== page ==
102	current timeout using the GETTIMEOUT ioctl.
104	    ioctl(fd, WDIOC_GETTIMEOUT, &timeout);
105	    printf("The timeout was is %d seconds\n", timeout);
107	Pretimeouts:
109	Some watchdog timers can be set to have a trigger go off before the
110	actual time they will reset the system.  This can be done with an NMI,
111	interrupt, or other mechanism.  This allows Linux to record useful
112	information (like panic information and kernel coredumps) before it
113	resets.
115	    pretimeout = 10;
116	    ioctl(fd, WDIOC_SETPRETIMEOUT, &pretimeout);
118	Note that the pretimeout is the number of seconds before the time
119	when the timeout will go off.  It is not the number of seconds until
120	the pretimeout.  So, for instance, if you set the timeout to 60 seconds
121	and the pretimeout to 10 seconds, the pretimeout will go off in 50
122	seconds.  Setting a pretimeout to zero disables it.
124	There is also a get function for getting the pretimeout:
126	    ioctl(fd, WDIOC_GETPRETIMEOUT, &timeout);
127	    printf("The pretimeout was is %d seconds\n", timeout);
129	Not all watchdog drivers will support a pretimeout.
131	Get the number of seconds before reboot:
133	Some watchdog drivers have the ability to report the remaining time
134	before the system will reboot. The WDIOC_GETTIMELEFT is the ioctl
135	that returns the number of seconds before reboot.
137	    ioctl(fd, WDIOC_GETTIMELEFT, &timeleft);
138	    printf("The timeout was is %d seconds\n", timeleft);
140	Environmental monitoring:
142	All watchdog drivers are required return more information about the system,
143	some do temperature, fan and power level monitoring, some can tell you
144	the reason for the last reboot of the system.  The GETSUPPORT ioctl is
145	available to ask what the device can do:
147		struct watchdog_info ident;
148		ioctl(fd, WDIOC_GETSUPPORT, &ident);
150	the fields returned in the ident struct are:
152	        identity		a string identifying the watchdog driver
153		firmware_version	the firmware version of the card if available
154		options			a flags describing what the device supports
156	the options field can have the following bits set, and describes what
157	kind of information that the GET_STATUS and GET_BOOT_STATUS ioctls can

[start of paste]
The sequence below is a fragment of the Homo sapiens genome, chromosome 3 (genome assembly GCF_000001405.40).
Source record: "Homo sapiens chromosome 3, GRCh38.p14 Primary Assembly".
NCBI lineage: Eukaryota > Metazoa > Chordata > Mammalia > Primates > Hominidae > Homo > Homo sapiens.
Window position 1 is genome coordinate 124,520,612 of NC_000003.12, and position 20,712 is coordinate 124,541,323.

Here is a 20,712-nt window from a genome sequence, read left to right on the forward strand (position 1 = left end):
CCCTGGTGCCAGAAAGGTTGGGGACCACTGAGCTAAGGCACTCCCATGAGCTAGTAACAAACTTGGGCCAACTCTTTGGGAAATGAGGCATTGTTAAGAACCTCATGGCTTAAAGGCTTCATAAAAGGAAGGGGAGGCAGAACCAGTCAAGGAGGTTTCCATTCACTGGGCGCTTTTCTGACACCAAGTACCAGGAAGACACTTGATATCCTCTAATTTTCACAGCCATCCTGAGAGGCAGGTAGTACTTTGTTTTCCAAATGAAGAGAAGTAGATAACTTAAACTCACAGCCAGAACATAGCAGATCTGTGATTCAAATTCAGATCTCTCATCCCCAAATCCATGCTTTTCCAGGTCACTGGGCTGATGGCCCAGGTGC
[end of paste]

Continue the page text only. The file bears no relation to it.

158	return.   [FIXME -- Is this correct?]
160		WDIOF_OVERHEAT		Reset due to CPU overheat
162	The machine was last rebooted by the watchdog because the thermal limit was
163	exceeded
165		WDIOF_FANFAULT		Fan failed
167	A system fan monitored by the watchdog card has failed
169		WDIOF_EXTERN1		External relay 1
171	External monitoring relay/source 1 was triggered. Controllers intended for
172	real world applications include external monitoring pins that will trigger
173	a reset.
175		WDIOF_EXTERN2		External relay 2
177	External monitoring relay/source 2 was triggered
179		WDIOF_POWERUNDER	Power bad/power fault
181	The machine is showing an undervoltage status
183		WDIOF_CARDRESET		Card previously reset the CPU
185	The last reboot was caused by the watchdog card
187		WDIOF_POWEROVER		Power over voltage
189	The machine is showing an overvoltage status. Note that if one level is
190	under and one over both bits will be set - this may seem odd but makes
191	sense.
193		WDIOF_KEEPALIVEPING	Keep alive ping reply
195	The watchdog saw a keepalive ping since it was last queried.
197		WDIOF_SETTIMEOUT	Can set/get the timeout
199	The watchdog can do pretimeouts.
201		WDIOF_PRETIMEOUT	Pretimeout (in seconds), get/set
204	For those drivers that return any bits set in the option field, the
205	GETSTATUS and GETBOOTSTATUS ioctls can be used to ask for the current
206	status, and the status at the last reboot, respectively.  
208	    int flags;
209	    ioctl(fd, WDIOC_GETSTATUS, &flags);
211	    or
213	    ioctl(fd, WDIOC_GETBOOTSTATUS, &flags);
215	Note that not all devices support these two calls, and some only
216	support the GETBOOTSTATUS call.
218	Some drivers can measure the temperature using the GETTEMP ioctl.  The
219	returned value is the temperature in degrees fahrenheit.
221	    int temperature;
222	    ioctl(fd, WDIOC_GETTEMP, &temperature);
224	Finally the SETOPTIONS ioctl can be used to control some aspects of
225	the cards operation.
227	    int options = 0;
228	    ioctl(fd, WDIOC_SETOPTIONS, &options);
230	The following options are available:
232		WDIOS_DISABLECARD	Turn off the watchdog timer
233		WDIOS_ENABLECARD	Turn on the watchdog timer
234		WDIOS_TEMPPANIC		Kernel panic on temperature trip
236	[FIXME -- better explanations]